The agriculture department in Jammu and Kashmir's Kathua District has been distributing free saffron seeds to farmers with the objective of promoting its cultivation.
The farming of saffron is usually undertaken in areas of higher altitude in the Kashmir Valley, particularly the areas around Kishtwar District, which is considered the major domain of saffron production.
However, in a bid to boost production of saffron in other areas, the state agriculture department conducted a training session for cultivators in Kathua.
Deputy Commissioner of Kathua, Zahida Parveen Khan, said that on experimentation, the agriculture department found this area to be apt for saffron production.
"Our agriculture department experimented for multi-cropping in the region in the last few years. And, it is a matter of great happiness that they found this region to have great potential to grow saffron," she said.
She added that the cultivation will also help the farmers economically as saffron is a rare variety and is sold at high prices.
The training was conducted to check the fall in production from yields of four kilograms per hectare to two kilograms over the years, due to poor irrigation facilities.
The delicate saffron flowers begin to grow after the first rains and the blooming period is usually around mid-October, following which the flowers are harvested.
Mohammad Ashraf, a saffron farmer, said that the region provides perfect climate to grow saffron and therefore, they expect they will sow in larger areas in the years to come.
"The agriculture department has provided free of costs saffron seeds to us and we were told to sow and see if it grows in our fields. It has been proved that saffron can grow in this region as well and if we work hard, it will be very good for us. Our atmosphere is similar to Kashmir. This is also a mountainous region and we also have snowfall and dense Deodar forests, which make the climatic apt for saffron cultivation. Therefore, we had a good yield and we plucked the flowers on our own. Right now we have sown in small areas and next year we will sow it in a bigger area, which will be more beneficial for us," he said.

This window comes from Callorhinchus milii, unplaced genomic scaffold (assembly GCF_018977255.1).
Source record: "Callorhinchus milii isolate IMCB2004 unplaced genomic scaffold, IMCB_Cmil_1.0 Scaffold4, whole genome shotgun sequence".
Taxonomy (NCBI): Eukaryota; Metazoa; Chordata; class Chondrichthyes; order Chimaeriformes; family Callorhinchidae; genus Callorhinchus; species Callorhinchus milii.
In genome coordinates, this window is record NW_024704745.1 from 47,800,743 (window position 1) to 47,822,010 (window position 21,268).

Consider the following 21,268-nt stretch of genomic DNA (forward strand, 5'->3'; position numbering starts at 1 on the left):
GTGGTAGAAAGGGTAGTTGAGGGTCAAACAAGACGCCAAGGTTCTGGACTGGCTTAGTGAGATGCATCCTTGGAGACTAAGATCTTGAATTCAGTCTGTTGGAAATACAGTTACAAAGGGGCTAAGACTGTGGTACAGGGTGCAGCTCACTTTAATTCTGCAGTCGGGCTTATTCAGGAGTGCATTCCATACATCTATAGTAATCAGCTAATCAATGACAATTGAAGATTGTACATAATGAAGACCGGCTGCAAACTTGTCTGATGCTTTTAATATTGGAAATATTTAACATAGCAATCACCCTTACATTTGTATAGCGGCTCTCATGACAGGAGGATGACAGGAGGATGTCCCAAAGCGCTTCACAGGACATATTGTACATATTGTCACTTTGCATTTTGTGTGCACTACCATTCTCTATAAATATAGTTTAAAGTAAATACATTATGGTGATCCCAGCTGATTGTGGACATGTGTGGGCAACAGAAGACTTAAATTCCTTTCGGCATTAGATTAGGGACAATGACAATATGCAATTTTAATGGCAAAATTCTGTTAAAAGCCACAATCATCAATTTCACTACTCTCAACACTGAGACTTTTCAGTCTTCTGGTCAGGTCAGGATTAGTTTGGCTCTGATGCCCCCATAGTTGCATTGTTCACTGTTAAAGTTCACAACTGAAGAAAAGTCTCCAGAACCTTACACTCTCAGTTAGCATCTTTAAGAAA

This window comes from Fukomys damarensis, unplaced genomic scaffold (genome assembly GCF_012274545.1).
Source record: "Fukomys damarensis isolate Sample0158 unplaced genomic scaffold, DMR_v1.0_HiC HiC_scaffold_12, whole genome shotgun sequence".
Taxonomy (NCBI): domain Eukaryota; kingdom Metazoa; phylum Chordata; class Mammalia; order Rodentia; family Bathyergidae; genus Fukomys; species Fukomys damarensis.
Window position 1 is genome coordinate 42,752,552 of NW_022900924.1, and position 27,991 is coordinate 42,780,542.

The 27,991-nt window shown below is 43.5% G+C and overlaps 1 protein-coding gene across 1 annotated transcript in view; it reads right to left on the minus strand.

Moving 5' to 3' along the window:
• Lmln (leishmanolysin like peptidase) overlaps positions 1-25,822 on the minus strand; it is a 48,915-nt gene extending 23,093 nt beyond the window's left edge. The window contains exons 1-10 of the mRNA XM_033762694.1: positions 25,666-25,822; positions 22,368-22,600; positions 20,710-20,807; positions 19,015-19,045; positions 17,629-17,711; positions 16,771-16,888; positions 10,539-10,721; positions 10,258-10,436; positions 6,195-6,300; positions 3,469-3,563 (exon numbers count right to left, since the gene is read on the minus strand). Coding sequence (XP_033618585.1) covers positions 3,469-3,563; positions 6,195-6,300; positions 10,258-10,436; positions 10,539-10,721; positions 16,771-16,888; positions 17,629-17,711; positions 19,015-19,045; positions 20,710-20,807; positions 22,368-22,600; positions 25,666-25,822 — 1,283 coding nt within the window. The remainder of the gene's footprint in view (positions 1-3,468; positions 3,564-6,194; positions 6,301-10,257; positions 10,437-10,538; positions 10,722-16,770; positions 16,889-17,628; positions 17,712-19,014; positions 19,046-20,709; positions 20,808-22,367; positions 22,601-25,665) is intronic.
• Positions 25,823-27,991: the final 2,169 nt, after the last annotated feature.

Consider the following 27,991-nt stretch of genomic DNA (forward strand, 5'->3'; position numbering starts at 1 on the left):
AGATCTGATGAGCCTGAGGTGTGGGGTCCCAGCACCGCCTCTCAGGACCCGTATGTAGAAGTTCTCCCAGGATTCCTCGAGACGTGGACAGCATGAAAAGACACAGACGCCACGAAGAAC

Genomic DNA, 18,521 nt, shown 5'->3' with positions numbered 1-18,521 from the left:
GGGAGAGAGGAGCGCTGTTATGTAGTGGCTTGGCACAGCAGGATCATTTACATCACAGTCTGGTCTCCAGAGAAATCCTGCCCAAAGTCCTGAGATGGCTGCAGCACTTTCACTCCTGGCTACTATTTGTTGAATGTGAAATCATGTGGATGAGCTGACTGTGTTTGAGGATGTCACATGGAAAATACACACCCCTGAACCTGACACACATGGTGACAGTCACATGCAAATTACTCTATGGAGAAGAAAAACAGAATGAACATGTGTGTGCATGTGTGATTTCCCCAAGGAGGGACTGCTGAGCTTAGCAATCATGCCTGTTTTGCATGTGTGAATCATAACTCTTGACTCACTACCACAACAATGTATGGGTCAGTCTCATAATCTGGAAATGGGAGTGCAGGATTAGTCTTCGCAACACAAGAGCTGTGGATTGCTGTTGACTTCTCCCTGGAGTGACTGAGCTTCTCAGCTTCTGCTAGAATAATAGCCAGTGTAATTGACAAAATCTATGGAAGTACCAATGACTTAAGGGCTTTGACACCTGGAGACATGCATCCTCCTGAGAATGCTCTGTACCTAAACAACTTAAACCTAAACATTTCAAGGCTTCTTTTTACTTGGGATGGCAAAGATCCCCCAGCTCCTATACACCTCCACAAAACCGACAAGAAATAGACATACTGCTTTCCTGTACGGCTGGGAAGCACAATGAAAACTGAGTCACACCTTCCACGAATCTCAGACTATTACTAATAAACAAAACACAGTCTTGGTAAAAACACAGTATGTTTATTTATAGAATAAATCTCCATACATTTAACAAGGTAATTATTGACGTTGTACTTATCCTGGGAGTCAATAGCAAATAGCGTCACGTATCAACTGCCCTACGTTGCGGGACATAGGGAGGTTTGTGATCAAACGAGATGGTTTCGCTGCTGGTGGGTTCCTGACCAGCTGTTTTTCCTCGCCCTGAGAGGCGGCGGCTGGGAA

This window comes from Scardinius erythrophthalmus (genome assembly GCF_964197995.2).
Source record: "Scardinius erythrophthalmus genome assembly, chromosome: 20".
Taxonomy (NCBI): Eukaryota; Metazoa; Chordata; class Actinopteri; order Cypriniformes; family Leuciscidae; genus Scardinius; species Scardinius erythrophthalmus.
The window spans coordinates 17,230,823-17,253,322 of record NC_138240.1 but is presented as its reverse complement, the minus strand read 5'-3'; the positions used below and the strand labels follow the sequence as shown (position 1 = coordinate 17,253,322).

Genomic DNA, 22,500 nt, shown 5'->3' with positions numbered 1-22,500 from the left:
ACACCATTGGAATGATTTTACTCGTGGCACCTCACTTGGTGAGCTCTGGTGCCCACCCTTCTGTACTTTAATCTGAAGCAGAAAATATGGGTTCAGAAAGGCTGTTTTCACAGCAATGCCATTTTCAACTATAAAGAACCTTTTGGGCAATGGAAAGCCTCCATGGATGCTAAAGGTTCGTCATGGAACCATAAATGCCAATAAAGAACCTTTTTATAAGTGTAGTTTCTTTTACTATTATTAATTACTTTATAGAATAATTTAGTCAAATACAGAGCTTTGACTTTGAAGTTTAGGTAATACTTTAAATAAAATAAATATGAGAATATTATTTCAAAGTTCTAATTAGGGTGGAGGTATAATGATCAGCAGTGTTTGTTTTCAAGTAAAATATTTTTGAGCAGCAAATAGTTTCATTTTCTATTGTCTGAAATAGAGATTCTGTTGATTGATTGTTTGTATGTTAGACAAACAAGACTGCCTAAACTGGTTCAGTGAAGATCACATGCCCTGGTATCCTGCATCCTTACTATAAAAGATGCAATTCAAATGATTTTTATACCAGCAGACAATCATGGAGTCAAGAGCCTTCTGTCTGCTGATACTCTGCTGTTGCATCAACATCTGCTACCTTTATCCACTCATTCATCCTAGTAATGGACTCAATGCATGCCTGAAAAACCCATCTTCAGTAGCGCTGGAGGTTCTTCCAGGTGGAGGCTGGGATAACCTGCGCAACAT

The demand for saffron continues to be high, as it is desired all over the world for its aroma, colouring and aphrodisiac properties. It is one of the world's most expensive spices.
It is sold for rupees 85,000 per 85 grams in the domestic market, and offers livelihood to saffron farmers in five districts across the state.
Altaf Hussain, another saffron farmer, said that he earlier used to grow vegetables but now he wants to substitute it with saffron.
"I had sown saffron and it is very easy to sow. We have to work very hard while growing vegetables, but saffron cultivation does not require so much of hard work. I am trying to substitute vegetable farming with saffron," he said.
Kashmir's cool climate and rich soil, make the location an ideal thriving ground for this spice, but a lapse in any one of the conditions can spoil the entire crop.
Kashmiri saffron besides having medicinal value is a natural dyestuff. It is an expensive spice in the world used on various functions by adding delicate aroma, pleasing flavour and magnificent yellow colour to food. Its colour is sharp and penetrating.
Apart from Kashmir, saffron is grown mostly at two places in the world, Iran and Spain. (ANI)